This is an archived article that was published on sltrib.com in 2005, and information in the article may be outdated. It is provided only for personal research purposes and may not be reprinted.
Wearing new red T-shirts, with the words "UTAH FOOTBALL" emblazoned on the front, the spectators in Section W8, rows 45 to 47, of Rice-Eccles Stadium on Saturday night looked much like any other Ute fans.
They cheered when Ute running back Quinton Gantner scored what appeared to be Utah's first touchdown against the Utah State Aggies, and booed when a holding penalty nullified the score.
But these 110 or so spectators stood out mostly for where they were last Saturday: New Orleans, trying to escape the devastation of Hurricane Katrina.
Ellis Coleman and Jerome Sherman Jr. were plucked from their houses by rescue boats. Patrick Humphries and Herbert Landry were in the crowd at the New Orleans Convention Center. Joey Frey was among those who made it out of the New Orleans Superdome.
"I had lots of good times in that Superdome, going to Saints games," Frey said, "but I never want to set foot in there again."
On this Saturday night, some of the evacuees living at Camp Williams - 293 of the original 583 remained at the shelter - were given the full treatment from the University of Utah: Game tickets, free T-shirts and concession vouchers. An unofficial fan group, the Guerrilla Marketing Team, organized a massive tailgate party in their honor.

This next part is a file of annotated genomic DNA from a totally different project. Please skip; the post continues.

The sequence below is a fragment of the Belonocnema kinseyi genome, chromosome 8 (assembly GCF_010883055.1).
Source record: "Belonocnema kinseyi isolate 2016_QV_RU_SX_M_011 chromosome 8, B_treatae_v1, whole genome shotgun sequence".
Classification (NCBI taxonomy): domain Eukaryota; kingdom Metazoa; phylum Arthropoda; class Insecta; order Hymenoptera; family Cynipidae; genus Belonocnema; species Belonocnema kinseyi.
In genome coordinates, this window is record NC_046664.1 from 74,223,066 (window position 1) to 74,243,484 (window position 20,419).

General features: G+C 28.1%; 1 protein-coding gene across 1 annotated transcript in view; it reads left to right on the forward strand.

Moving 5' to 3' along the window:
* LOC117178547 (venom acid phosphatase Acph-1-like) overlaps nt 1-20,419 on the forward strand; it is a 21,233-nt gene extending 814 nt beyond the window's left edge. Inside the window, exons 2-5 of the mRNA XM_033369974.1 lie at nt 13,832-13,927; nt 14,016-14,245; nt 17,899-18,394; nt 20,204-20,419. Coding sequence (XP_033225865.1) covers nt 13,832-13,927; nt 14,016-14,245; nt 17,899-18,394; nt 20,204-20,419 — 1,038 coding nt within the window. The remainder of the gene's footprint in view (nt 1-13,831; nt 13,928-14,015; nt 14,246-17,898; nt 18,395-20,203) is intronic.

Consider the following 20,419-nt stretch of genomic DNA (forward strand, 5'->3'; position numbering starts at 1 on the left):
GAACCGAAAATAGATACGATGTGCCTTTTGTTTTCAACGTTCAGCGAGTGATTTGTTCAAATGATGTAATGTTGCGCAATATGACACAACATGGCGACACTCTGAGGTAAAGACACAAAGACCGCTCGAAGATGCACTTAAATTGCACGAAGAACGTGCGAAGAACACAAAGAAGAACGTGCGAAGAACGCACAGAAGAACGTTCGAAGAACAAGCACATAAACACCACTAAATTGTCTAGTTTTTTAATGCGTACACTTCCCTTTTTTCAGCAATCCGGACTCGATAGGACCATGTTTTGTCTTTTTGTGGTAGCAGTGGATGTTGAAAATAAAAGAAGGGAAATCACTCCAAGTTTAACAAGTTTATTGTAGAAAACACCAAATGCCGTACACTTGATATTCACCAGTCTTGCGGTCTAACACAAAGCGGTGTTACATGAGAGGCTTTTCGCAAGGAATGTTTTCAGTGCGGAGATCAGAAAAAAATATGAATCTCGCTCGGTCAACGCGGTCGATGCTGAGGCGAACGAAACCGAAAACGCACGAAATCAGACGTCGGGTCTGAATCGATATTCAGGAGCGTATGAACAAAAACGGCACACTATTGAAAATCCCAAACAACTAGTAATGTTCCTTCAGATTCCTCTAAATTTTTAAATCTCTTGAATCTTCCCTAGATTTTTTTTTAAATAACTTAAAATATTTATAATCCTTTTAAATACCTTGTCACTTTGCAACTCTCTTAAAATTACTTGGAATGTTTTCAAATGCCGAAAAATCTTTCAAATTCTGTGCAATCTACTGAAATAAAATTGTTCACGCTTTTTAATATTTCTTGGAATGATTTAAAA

"You guys hungry? We got a lot of food," Welby Evangelista, one of the tailgate party's organizers, told the evacuees. They were treated to a spread of barbecue pork and hot links, burgers and hot dogs, and more - much of it donated by Salt Lake-area restaurants.
There was blues music, as Salt Lake performer James Derrickson played for nearby tailgaters enjoying, coincidentally, a Cajun crab boil. For evacuees like Herbert Landry, the night of football was a chance to relax.
Landry, 45, endured three days in the New Orleans Convention Center without medication for his diabetes. Since arriving in Utah, Landry has been in touch with his family in Killeen, Texas (his son is a soldier at nearby Fort Hood), and got a job at Alcoa.
Saturday, Landry and another evacuee, Frank Evans, had a good-natured debate on how Atlanta quarterback Michael Vick would do against Landry's team, the Saints, when they meet in October.
Ellis Coleman, 53, said he is a reluctant Saints fan. "[Utah] should have taken the Saints and let us keep the Jazz," he said.
"I like it here - I may decide to stay," Coleman said. "I have to survive one of your winters. If I can survive that, I'll be all right."